From Nutri Ltd
Choline is an essential nutrient. It can be synthesised in the body but, to sustain health, it must be consumed in the diet. The majority of choline is found in phospholipids (the fatty part of the membranes surrounding cells).
Choline has a number of vital roles.
It is used in the synthesis of the phospholipids, phosphatidylcholine and sphingomyelin, which are structural components of human cell membranes, as well as precursors for the intracellular messenger molecules (diacylglycerol and ceramide). Choline itself also produces two metabolites - platelet activating factor (PAF) and sphingophosphorylcholine -both known to be cell signalling molecules.
One of choline’s most well known roles is as the precursor of the neurotransmitter acetylcholine, which is vital to memory formation and muscle function.
In the liver, fat and cholesterol are packaged into proteins, called very low density lipoproteins (VLDL), for transport through the blood to tissues that require them. Phosphatidylcholine is a required component of VLDL particles, and therefore, without adequate phosphatidylcholine fat and cholesterol will accumulate in the liver.
When choline reacts with oxygen, betaine is produced, a metabolite that is a major source of methyl groups. Methylation reactions (the addition of a methyl group to a molecule) regulate gene expression. Methyl groups from betaine may be used to convert homocysteine to methionine, which can be extremely beneficial, as elevated homocysteine is linked to cardiovascular disease.
Men and women fed intravenously (IV) with solutions that lacked choline have developed fatty livers and signs of liver damage that resolved when choline was provided. One study in 57 adults who were fed choline-deficient diets under controlled conditions found that 77% of men, 80% of post- menopausal women, and 44% of pre-menopausal women developed fatty liver, liver damage, and/or muscle damage. A recent study in 51 men and women reported that a choline-deficient diet induced DNA damage.
More research is needed to determine the role of choline in the developing brain and whether choline intake is useful in the prevention of memory loss.
ttle is known about dietary requirements for choline as humans can synthesize choline in small amounts by converting the phospholipid phosphatidylethanolamine to phosphatidylcholine. Three methylation reactions are required, each using the compound S-adenosyl methionine (SAM), which is itself synthesised from the amino acid methionine, as a methyl group donor. Oestrogen stimulates the synthesis of choline via the phosphatidylethanolamine N-methyltransferase (PEMT) enzyme. The Linus Pauling Institute recommends 550 milligrams (mg)/day for adult men and 425 mg/day for adult women.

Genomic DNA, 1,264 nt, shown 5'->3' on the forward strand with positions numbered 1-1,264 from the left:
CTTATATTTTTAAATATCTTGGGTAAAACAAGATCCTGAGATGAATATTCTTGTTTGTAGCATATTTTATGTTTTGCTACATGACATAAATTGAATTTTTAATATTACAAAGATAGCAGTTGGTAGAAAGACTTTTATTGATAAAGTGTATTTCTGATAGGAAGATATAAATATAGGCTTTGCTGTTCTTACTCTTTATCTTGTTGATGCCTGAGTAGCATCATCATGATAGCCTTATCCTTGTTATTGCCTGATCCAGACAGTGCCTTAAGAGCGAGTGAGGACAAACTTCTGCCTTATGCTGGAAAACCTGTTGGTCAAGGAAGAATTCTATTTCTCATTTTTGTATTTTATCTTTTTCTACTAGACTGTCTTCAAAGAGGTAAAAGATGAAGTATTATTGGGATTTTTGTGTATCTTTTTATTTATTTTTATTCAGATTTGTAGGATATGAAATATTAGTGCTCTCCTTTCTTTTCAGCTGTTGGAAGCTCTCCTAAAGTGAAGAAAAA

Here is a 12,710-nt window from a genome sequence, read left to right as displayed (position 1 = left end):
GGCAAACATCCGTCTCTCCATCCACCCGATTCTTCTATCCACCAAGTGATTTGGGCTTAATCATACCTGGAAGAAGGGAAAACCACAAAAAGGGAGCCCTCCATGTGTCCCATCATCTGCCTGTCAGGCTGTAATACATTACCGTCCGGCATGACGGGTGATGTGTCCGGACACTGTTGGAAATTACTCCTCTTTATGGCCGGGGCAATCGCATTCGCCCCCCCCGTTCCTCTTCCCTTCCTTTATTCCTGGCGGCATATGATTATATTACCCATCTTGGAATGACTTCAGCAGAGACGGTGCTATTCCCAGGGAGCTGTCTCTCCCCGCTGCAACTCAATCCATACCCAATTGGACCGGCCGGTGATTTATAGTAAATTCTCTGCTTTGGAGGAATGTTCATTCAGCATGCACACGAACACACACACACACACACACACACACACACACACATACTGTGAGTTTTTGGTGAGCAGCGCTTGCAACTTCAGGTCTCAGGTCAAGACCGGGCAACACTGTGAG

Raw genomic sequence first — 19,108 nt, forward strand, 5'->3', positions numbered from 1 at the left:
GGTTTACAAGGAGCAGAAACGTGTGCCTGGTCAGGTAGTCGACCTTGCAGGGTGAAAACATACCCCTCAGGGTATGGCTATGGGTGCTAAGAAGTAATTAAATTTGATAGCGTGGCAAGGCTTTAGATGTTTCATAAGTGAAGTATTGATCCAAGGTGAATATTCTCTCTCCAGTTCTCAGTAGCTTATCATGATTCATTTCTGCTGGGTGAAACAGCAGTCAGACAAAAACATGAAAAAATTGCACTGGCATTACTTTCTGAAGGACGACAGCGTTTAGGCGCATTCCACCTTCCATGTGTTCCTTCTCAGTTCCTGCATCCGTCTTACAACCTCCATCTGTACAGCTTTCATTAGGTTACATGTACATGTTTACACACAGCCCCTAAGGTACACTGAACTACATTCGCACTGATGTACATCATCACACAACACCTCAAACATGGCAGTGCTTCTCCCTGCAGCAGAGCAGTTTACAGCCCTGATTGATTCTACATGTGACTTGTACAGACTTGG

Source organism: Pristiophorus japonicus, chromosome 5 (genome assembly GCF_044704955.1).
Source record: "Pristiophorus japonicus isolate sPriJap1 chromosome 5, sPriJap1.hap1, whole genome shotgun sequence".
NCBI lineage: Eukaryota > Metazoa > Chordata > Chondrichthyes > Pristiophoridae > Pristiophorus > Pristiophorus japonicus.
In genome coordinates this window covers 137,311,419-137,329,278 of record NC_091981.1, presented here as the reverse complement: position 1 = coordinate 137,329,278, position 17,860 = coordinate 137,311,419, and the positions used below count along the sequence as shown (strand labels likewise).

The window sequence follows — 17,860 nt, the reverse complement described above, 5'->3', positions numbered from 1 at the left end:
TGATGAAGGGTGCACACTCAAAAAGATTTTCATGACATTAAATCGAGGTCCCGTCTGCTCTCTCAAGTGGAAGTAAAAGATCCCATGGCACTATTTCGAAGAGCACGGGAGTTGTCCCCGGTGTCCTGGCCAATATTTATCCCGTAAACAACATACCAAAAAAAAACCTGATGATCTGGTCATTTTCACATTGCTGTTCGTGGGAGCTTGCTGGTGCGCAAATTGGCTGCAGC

Choline supplements are generally safe, however, high doses (10 to 16 grams/day) have been associated with a fishy body odour, vomiting, salivation, and increased sweating. The fishy body odour results from excessive production and excretion of trimethylamine, a metabolite of choline. Individuals with liver or kidney disease, Parkinson's disease, depression, or a genetic disorder known as trimethylaminuria (fish odour syndrome) may be at increased risk of adverse effects.
Phosphatidylcholine, a major component of lecithin, contains about 13% choline by weight and is the form in which choline most commonly appears in food. Lecithins added during food processing may increase the daily consumption of choline by about 115 mg/day. Milk, eggs, liver, and peanuts are especially rich in choline with one egg containing about 126mg of choline.
Science Supports the Natural Route for a Healthy Menopause
The process whereby the ovaries stop producing eggs for fertilization and menstruation ends is known as the menopause. Most women experience it between 45 and 55 years of age. As levels of oestrogen and progesterone drop, symptoms such as hot flushes, vaginal dryness, urinary incontinence, mood fluctuations, anxiety, depression and bone loss can occur. To help control symptoms and decrease the risk of developing osteoporosis women often use Hormone Replacement Therapy (HRT). However, HRT carries an increased risk of breast cancer, cardiovascular disease, stroke and deep vein thrombosis. Many women are now seeking natural alternatives to help them through the menopause without risk. Two new scientific publications support the use of two such established natural supplements, black cohosh and soy isoflavones, by post-menopausal women.
Black cohosh is popular in the treatment of menopausal symptoms such as hot flushes, mood disturbances, excessive sweating, palpitations, and vaginal dryness. Several studies have reported that black cohosh improves menopausal symptoms for up to six months, although the evidence has been mixed. The influence of black cohosh on oestrogen levels in the breast has not previously been examined. In a new study, post-menopausal women took an extract of black cohosh (BCE) for 12 weeks, followed by a 12 week period off the supplement to allow it to wash out of the system. Women taking BCE with 2.5% triterpenes (compounds that are building blocks of steroid hormones such as oestrogen and progesterone) experienced relief of menopausal symptoms, with reversion toward baseline after washout. The content of triterpenes, and thus the effectiveness, of commercial BCE was found to vary significantly. Perhaps most importantly BCE was found to have no effect on circulating levels of oestrogen nor on breast-specific estrogenic markers. The authors conclude that “BCE standardised to 2.5% triterpenes relieved menopausal symptoms without systemic or breast-specific estrogenic effects”.